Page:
“I wasn’t going to,” he says, miserably. “I wish I could, but to you? I can’t really find anything I could say that might.”
“Good. So, I don’t see why I shouldn’t accept mature apologies from someone who didn’t even owe me any as far as I was concerned. We’re good.”
He looks… honestly surprised at that. But also… he looks the good kind of surprised. And a tiny bit relieved.
“Thanks,” he said, “I wasn’t even expecting it, but thanks nonetheless.”
“Hey, at least you mean it,” she says, sounding way more bitter than she’d have liked. She shakes her head. “Anyway, if it was about things being awkward if we end up starring together, don’t worry about it. I can’t star with Rhaegar now but I have no issues with you. And as far as the rest goes — well, I have no issues with you and Rhaenys is already asking why all of her father’s friends don’t show up around the house anymore and I don’t want her to suffer over this more than she already has to. If you want to come for tea once in a while I won’t be saying no.”
“I — I’d be delighted,” he says, obviously meaning it — and she knows, he was the to-go person they’d leave the kids with before this entire mess happened. “Thanks. But I couldn’t have come around if I hadn’t gotten this out, you know.”
“I get it. And you know, if you don’t hate me anymore, we don’t have to just be acquaintances.”
“I never really hated you, just what you had,” he says, sadly. “And sure. I would love it, if —”
“Jon, I like to think I’m an adult who can be friends with her ex’s friends. High school was over years ago. So, are we getting another coffee over that?”
At that, he does smile properly for the first time since this conversation started. It kind of makes the pale blue of his eyes look warmer.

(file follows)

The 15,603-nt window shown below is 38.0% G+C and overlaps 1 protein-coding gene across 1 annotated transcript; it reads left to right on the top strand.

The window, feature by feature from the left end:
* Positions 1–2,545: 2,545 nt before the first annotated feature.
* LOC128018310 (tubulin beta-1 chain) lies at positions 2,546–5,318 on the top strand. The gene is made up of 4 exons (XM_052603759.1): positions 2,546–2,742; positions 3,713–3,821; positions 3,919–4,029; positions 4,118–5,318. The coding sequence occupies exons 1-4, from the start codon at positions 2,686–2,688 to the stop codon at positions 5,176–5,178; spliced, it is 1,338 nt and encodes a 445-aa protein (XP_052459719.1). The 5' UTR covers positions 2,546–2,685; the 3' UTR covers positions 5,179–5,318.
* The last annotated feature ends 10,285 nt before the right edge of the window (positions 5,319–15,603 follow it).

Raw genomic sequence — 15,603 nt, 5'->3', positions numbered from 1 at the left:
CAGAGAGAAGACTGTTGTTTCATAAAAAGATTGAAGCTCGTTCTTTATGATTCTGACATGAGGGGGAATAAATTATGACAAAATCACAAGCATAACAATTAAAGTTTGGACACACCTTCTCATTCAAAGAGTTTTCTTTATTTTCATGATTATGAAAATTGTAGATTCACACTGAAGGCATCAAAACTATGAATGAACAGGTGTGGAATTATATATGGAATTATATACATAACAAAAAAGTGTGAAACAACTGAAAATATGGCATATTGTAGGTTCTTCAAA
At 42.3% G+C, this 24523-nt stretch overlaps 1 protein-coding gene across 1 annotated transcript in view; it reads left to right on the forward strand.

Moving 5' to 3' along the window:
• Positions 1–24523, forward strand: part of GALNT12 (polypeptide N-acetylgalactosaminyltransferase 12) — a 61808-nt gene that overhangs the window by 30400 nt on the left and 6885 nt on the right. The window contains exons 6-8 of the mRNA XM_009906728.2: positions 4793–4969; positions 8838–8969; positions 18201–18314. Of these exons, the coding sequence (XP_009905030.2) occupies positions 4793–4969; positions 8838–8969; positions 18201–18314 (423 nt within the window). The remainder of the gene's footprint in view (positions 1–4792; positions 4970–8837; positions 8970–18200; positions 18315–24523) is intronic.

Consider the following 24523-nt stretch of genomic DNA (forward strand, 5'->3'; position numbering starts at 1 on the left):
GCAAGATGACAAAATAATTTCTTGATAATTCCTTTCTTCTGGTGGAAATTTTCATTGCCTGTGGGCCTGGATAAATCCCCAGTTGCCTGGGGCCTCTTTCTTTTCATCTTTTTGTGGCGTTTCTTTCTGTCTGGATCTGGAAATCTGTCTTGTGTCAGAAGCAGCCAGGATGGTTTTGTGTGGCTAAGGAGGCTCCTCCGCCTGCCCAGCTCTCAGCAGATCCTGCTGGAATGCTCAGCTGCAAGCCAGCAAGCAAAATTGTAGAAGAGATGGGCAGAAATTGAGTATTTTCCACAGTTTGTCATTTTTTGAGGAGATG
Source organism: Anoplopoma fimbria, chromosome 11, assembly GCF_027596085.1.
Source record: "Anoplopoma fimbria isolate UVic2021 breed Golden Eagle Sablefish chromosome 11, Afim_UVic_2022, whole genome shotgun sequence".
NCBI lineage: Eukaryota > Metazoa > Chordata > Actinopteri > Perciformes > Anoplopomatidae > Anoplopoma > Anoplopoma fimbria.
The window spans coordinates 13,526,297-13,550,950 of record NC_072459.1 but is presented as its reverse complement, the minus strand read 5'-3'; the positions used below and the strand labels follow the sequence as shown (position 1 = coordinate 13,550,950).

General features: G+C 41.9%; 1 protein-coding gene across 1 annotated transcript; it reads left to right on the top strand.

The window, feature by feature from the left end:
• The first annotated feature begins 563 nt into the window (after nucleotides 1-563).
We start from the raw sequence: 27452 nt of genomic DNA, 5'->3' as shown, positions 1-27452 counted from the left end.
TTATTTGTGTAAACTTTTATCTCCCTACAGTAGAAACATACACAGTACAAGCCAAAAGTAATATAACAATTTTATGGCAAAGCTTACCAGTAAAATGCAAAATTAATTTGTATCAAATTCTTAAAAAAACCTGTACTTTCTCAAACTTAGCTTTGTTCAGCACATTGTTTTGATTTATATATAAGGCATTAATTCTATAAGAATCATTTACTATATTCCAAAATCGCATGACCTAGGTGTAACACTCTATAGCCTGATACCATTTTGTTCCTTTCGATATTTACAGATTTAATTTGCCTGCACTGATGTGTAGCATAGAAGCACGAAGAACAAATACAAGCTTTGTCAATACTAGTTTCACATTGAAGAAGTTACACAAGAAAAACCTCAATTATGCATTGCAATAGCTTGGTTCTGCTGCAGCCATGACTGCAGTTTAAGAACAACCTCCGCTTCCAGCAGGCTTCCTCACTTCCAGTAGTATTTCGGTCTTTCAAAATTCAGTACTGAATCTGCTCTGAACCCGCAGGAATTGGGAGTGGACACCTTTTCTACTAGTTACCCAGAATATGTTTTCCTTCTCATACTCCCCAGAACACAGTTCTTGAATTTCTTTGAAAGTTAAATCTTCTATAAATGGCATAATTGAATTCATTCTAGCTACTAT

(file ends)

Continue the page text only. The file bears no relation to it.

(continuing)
She wants to tell him, don’t waste your life running after my dick of an ex, but that wouldn’t be fair and it’s not her place to do it.
“Sure,” he says, grinning slightly. “I’d — I’d like that. Very much. Both the coffee and being friends with… the ex of the guy I’m still in love with, I guess.”
As they order another, she decides that she’d like that very much as well.
“Wait, that asshole who runs The Mockingbird wrote what?” Jon asks Sam Tarly again, figuring he understood wrong.
“Er, there’s an entire article on his web page where he rants about how it’a a cheat that the production was changed midway and a lot of other things that you probably don’t want to read just before opening night —”
“Tarly, read that or I’m standing up and —”
“You’ll do no such thing,” Melisandre stops him midway. “You aren’t ruining your make-up on opening night when you’re leading, Connington.”
“I just —”
“Tarly, he asked you, but never mind that, I’ll read it,” Theon says — he got his make-up done before and he’s been hanging around with Robb.
“Yeah, please inform us of Littlefinger’s latest idiocy,” Robb snorts.
“So, let’s see — blah blah, your uncle quit, blah blah, it’s an absolute travesty that not only the production lost the leading man and no one apparently tried to convince him to come back, but one would suppose that serious entertainers would at least keep the original staging while changing the cast. Instead, from the pictures that have been shared by Winterfell’s social media, it’s obvious that we are again in front of one of these modern staging atrocities, wow, he’s not going down easy on it.” Theon obviously tries to not laugh out loud before Robb tells him to go on. “Right, I was saying, of course Martell wants to turn everything into some sort of homosexual manifesto, but it’s a complete travesty to see him doing that to an opera whose lead is most clearly a straight man, or what’s even the point of it? Wow, someone page him that bisexuals exist.”